(Bloomberg) -- China’s central bank repeated a pledge to be proactive in addressing mounting economic pressure and boosting market confidence, while signaling a more dovish stance on property policies. 

The People’s Bank of China reaffirmed it will focus on supporting small businesses and also sectors and groups hit by Covid outbreaks, and vowed to use various monetary policy tools to keep overall liquidity ample, according to its first-quarter monetary policy report published Monday.

Recent Covid outbreaks “have caused a greater impact on the economy,” the PBOC said in the report, noting that the consumption sector has weakened, companies’ output was lower and supply chain disruptions have increased. “We need to strengthen our confidence, take decisive actions and actively overcome the challenges,” it said.

Despite repeated pledges to support the economy and stabilize markets, the PBOC has been reluctant to adopt aggressive easing measures and has instead relied on new structural tools such as relending to provide financing help to targeted sectors. Investors were disappointed by its measured approach after it refrained since January from cutting policy interest rates and only provided a modest cash boost to banks in April.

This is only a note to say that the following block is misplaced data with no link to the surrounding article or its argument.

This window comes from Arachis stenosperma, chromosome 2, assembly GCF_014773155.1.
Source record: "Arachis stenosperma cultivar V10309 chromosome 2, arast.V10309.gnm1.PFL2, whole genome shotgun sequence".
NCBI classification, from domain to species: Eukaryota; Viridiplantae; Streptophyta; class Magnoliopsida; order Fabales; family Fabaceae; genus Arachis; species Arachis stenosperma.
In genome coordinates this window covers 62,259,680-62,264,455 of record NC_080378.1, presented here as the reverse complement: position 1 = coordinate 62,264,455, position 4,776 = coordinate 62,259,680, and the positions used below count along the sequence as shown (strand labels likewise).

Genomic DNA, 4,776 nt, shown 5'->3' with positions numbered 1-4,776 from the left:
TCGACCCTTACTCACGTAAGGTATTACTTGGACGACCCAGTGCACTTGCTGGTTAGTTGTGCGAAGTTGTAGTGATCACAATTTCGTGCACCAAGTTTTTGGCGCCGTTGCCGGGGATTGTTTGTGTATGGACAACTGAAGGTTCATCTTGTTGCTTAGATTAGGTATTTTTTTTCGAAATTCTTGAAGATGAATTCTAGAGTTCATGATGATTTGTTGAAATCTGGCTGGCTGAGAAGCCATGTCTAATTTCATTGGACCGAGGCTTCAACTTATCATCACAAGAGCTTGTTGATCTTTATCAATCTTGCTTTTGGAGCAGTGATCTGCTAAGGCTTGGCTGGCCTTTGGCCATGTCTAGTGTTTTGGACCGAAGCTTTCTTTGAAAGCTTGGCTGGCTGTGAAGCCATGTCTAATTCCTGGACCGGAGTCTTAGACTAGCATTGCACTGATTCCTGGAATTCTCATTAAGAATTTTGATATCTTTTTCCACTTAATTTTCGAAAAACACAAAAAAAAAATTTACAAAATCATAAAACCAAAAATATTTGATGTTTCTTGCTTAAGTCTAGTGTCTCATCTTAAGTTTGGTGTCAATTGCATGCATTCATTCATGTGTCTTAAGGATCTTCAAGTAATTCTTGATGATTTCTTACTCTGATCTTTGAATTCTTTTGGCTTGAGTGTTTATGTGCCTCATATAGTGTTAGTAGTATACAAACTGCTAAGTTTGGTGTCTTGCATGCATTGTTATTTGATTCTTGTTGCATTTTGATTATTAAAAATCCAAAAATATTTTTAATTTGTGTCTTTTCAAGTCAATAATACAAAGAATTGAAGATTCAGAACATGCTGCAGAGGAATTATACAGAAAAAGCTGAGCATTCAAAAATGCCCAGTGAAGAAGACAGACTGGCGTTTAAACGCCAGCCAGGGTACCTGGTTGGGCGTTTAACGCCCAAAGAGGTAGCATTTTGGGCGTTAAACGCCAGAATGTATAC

The PBOC also indicated it welcomed a relaxation of cities’ property controls, saying it supports authorities setting policy based on local conditions to meet demand from first- and second-time homebuyers. 

The weighted average deposit rates declined by 10 basis points to 2.37% in the last week of April, the report said, noting that the PBOC gave unspecified rewards to banks which adjusted their rates in a timely manner. Bloomberg reported mid-April that the PBOC had urged banks to cut the rates, citing people familiar with the matter. A cut would help help lower banks’ funding costs.  

The central bank reiterated it will keep a close watch on inflation and support the supply of grain and energy in order to keep prices stable overall. It will also monitor the changes in advanced economies’ monetary policy, with the aim of achieving internal and external balance while setting its own agenda.

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